Critical thinking requires a letting go of our preconceived notions and a willingness to entertain new ideas and new perspectives. The best part of this process is learning new things and learning new ways to look at the world.
Critical thinking doesn't require us to adapt ideas or notions that might seem incorrect to us, or perhaps even offensive. Critical thinking encourages understanding, whether we agree with something or not.
So, how does the library fit in?
Using outside resources--information beyond our own opinions and thinking--helps us to understand the world in a broader way. Many library resources, such as scholarly articles and books, include original research, and a vetting of several different viewpoints, studies and and previous research.
Consulting non-scholarly resources, such as newspapers and magazines, can be helpful as well. These sources will contain information about current topics.
Whatever kind of resource you're using, learn to evaluate them more closely.
How do I know if I'm a critical thinker? (or not?)
The information people see online—from web search results to social media posts—is often influenced by their own browsing behavior and social circles. It’s easy to consume information in an ideological bubble and forget to consider opposing perspectives; psychological tendencies such as the overconfidence effect lead people to have excessive faith in their knowledge, judgments and abilities.* But unlike your social media feed, libraries are filled with different opinions. Through programs that promote civil discourse, your librarian’s information literacy expertise and a vast array of print and digital resources, libraries offer you a chance to challenge your ideas and determine how strong they are, ensuring your positions are based concretely in facts as opposed to personal interests.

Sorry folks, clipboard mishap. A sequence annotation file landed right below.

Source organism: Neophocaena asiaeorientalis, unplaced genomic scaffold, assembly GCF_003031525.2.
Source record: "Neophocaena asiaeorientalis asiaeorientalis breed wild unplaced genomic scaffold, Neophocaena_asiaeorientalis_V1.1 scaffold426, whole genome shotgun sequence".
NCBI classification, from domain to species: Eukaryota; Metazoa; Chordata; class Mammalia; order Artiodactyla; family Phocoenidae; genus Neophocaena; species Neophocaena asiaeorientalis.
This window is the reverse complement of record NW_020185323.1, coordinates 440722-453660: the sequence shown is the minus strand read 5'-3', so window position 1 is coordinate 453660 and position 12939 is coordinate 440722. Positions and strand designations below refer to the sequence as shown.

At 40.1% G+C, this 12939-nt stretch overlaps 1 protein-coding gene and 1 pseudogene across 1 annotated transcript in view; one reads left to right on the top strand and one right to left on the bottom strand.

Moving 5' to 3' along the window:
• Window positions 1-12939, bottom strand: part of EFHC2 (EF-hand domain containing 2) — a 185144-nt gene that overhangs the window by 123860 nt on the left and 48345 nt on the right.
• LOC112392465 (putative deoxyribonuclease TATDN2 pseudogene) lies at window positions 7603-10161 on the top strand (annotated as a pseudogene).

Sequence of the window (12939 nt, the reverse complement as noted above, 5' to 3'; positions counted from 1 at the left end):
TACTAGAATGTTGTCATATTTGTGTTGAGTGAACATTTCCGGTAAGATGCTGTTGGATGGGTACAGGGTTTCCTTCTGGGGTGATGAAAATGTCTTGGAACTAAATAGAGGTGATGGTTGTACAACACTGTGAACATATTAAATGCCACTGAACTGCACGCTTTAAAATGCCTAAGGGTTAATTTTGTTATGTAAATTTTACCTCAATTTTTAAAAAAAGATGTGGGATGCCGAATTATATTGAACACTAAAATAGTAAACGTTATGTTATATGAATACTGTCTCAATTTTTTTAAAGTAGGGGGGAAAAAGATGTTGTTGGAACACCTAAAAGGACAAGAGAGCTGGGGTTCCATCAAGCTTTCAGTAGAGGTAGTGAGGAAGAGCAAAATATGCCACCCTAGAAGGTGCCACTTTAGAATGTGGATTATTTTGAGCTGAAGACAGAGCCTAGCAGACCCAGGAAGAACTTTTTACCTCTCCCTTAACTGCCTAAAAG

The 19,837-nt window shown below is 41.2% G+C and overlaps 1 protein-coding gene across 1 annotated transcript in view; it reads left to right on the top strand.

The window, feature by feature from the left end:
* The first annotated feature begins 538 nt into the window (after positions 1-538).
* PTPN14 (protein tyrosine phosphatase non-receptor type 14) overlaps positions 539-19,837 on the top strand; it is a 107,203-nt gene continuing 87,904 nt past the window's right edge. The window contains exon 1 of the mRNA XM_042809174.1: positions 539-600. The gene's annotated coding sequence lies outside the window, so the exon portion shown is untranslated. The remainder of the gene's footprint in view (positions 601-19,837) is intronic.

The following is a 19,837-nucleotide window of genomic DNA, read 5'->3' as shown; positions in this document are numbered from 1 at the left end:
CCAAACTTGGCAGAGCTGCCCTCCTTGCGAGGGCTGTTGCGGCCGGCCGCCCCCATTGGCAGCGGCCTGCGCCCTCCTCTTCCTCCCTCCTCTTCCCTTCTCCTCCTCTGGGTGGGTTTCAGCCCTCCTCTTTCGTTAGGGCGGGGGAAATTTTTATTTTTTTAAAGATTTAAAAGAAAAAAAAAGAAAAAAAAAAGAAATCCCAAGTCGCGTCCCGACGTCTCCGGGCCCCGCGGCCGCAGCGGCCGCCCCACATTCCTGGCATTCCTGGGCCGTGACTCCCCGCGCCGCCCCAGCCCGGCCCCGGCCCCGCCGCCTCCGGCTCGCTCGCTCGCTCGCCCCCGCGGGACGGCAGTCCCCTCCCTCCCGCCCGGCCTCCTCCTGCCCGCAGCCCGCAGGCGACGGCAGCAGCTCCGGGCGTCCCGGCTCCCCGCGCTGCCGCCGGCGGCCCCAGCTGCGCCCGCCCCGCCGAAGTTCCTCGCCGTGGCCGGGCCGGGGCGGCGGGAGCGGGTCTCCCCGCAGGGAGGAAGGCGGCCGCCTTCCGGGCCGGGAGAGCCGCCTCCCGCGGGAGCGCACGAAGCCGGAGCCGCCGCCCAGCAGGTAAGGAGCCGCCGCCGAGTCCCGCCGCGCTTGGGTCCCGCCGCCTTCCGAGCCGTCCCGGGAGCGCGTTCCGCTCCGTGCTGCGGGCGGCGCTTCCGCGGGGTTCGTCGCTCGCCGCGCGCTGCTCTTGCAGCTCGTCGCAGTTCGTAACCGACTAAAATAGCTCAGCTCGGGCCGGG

* Chatfield, Tom. Critical Thinking: Your Guide to Effective Argument, Successful Analysis and Independent Study. SAGE Publications, 2018.